Junior Faculty Presentations
Maria Muzik, MD, MS and Srijan Sen, MD, PhD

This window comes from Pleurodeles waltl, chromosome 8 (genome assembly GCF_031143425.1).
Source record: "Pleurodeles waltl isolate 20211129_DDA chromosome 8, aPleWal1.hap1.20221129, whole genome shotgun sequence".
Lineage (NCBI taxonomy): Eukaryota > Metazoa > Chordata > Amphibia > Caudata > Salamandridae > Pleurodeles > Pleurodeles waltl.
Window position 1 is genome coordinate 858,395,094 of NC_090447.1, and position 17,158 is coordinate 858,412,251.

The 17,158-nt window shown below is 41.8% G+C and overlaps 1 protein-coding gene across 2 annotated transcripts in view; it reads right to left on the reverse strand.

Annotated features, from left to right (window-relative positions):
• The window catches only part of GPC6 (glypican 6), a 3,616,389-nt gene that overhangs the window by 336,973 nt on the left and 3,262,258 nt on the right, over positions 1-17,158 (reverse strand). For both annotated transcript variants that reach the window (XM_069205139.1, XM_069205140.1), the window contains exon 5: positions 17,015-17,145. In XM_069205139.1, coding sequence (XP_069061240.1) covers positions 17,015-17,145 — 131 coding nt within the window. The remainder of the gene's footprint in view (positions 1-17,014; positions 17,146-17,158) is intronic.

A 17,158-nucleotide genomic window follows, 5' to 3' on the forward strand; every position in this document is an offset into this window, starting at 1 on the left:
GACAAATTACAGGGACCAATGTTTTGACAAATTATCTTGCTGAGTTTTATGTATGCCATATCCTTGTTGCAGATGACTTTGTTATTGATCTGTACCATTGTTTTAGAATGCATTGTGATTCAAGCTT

Muzik: Post-Traumatic Stress Disorder (PTSD) is a psychopathological condition that affects thousands of parents in the United States. PTSD occurs after the exposure to a traumatic (e.g. war, death) leads to tremendous behavioral, cognitive, and social changes in the mind of a person. Research shows that specifically, women are more likely to develop PTSD after experiencing a traumatic event. Subsequently, PTSD can tremendously alter the parenting style of a mother and in the end impact the development of both mother and child. In this talk, Dr. Muzik describes studies that show how mothers dealing with trauma parent differently, and also the actual effect that this has on the mother-child relationship. In summary, Dr. Muzik concludes that a coercive parenting style, catalyzed by PTSD, likely increases the lifetime prevalence of PTSD in the child. Also, maternal perinatal psychopathology is heavily associated with child behavior risk (e.g. sleep, attachment). The talk ends with some proposed interventions that seek to help mothers dealing with trauma through a multi-dimensional approach to education about coping and healthy parenting. Sen: Statistics show that each year, more and more college graduates in the United States choose to enroll in Medical School. After four years of Medical School, almost all of these students must then attend a 3-4 year residency program before becoming what most people would consider a “practicing doctor.” During the first year of residency the students go through a internship program that many includes 80+ hours of work per week, and a stress that stems from making life and death decisions without much prior practice. The rigorous stress of working long hours coupled with the stress of making such important decisions make the people going through the internship process predisposed to psychopathological complications; especially depression. In this presentation, Dr. Sen discusses an on-going, online study that seeks to empirically track the true impact of the medical internship year on the prevalence of depression symptoms in students. Furthermore, risk factors (e.g. early life trauma) and protective factors (e.g. social support) are also explored in the role that they play for the maintenance of stress for interns.